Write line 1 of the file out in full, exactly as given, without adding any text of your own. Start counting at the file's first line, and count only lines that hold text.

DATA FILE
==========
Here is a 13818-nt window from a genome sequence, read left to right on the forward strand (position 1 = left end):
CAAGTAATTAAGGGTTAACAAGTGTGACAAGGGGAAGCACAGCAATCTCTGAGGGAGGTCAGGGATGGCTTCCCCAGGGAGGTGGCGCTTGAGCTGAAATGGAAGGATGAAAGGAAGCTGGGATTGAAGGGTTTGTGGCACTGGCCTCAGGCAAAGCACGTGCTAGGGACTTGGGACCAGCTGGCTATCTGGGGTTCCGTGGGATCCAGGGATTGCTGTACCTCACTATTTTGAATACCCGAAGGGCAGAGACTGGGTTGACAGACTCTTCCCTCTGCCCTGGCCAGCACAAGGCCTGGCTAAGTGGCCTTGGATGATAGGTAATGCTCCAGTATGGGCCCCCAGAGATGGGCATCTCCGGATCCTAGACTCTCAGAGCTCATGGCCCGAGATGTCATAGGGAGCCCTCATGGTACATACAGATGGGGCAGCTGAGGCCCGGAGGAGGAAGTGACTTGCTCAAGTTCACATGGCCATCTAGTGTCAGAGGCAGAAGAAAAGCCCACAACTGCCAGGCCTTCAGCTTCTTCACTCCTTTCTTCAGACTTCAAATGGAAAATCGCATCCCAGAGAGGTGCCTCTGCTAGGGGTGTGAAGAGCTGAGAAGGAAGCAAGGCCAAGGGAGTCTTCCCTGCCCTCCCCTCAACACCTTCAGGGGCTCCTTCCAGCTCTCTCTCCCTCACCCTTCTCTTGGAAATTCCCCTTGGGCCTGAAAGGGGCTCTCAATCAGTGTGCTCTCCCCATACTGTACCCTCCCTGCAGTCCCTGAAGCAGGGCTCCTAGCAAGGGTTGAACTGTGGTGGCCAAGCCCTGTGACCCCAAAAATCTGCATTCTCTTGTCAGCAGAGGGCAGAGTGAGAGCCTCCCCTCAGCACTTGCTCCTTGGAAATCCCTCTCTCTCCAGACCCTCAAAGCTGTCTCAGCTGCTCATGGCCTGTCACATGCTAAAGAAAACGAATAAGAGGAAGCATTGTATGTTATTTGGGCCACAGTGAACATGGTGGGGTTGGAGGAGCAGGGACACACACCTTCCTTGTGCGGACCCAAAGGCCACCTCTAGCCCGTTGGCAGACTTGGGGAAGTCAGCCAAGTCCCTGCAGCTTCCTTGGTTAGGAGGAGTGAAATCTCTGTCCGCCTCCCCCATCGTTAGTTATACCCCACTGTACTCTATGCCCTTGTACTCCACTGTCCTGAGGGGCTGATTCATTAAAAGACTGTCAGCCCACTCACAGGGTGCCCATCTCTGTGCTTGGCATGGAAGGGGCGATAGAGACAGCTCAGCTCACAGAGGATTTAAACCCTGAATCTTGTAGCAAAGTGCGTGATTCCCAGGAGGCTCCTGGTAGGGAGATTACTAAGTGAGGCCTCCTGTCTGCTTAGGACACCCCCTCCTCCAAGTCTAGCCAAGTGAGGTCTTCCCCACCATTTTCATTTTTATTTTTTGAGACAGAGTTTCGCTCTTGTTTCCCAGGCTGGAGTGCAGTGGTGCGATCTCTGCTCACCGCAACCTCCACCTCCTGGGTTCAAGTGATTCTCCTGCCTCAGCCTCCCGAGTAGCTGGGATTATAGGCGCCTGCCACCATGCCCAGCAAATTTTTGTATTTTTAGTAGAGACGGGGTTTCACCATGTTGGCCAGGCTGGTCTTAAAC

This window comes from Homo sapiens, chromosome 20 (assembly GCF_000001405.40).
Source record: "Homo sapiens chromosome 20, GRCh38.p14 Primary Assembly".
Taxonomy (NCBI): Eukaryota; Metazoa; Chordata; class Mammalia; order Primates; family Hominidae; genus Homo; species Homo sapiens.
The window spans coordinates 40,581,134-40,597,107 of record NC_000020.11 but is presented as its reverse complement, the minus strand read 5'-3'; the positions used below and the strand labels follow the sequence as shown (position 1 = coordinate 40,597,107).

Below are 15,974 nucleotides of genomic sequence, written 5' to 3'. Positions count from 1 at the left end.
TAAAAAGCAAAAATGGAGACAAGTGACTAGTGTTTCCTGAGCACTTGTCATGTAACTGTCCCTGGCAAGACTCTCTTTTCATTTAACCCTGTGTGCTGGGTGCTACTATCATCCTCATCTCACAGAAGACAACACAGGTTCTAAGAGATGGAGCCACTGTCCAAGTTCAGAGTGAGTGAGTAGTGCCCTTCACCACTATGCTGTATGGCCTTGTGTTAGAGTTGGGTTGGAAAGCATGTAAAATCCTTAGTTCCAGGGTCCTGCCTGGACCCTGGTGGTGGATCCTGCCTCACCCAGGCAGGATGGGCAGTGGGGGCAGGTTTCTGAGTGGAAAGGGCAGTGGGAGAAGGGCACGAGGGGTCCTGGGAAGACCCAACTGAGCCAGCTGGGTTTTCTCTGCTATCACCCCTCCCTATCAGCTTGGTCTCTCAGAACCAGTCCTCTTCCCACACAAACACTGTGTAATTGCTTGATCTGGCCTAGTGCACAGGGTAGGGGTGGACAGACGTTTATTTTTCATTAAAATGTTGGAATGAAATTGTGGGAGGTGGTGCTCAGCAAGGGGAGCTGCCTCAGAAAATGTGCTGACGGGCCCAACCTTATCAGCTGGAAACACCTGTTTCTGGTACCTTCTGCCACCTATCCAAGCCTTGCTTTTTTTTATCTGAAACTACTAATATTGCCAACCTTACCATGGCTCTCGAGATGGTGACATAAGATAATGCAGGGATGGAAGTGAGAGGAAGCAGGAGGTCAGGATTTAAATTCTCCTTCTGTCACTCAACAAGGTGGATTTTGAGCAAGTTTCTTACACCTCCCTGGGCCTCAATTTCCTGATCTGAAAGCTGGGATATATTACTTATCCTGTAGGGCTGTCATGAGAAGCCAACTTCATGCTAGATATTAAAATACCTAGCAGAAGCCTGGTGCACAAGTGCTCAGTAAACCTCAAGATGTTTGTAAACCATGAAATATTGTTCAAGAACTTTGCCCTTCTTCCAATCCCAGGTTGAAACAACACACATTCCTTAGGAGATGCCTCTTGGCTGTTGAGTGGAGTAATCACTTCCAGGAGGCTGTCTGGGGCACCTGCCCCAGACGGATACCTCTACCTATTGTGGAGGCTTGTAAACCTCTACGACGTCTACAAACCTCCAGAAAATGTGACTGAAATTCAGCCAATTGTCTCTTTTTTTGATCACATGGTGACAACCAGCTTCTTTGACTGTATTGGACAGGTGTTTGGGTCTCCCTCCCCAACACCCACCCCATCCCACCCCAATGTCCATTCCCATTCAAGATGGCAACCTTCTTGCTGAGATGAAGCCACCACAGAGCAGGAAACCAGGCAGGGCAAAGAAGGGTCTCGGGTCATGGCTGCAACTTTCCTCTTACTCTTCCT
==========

Here is a 13818-nt window from a genome sequence, read left to right on the forward strand (position 1 = left end):